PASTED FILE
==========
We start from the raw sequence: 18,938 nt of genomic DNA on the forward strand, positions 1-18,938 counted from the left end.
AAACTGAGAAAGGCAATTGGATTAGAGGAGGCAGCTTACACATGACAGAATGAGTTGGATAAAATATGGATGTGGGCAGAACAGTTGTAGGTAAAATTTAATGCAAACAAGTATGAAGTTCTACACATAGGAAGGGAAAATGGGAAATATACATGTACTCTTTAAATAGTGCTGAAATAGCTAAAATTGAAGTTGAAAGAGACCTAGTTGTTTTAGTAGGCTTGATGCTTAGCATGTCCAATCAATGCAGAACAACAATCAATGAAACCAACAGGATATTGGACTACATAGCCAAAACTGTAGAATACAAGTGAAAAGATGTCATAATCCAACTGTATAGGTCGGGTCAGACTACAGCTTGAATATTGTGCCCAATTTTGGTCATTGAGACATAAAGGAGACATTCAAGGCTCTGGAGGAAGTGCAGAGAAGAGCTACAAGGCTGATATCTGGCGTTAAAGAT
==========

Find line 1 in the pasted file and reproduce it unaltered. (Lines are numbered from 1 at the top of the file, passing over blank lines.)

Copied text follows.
We start from the raw sequence: 18,938 nt of genomic DNA on the forward strand, positions 1-18,938 counted from the left end.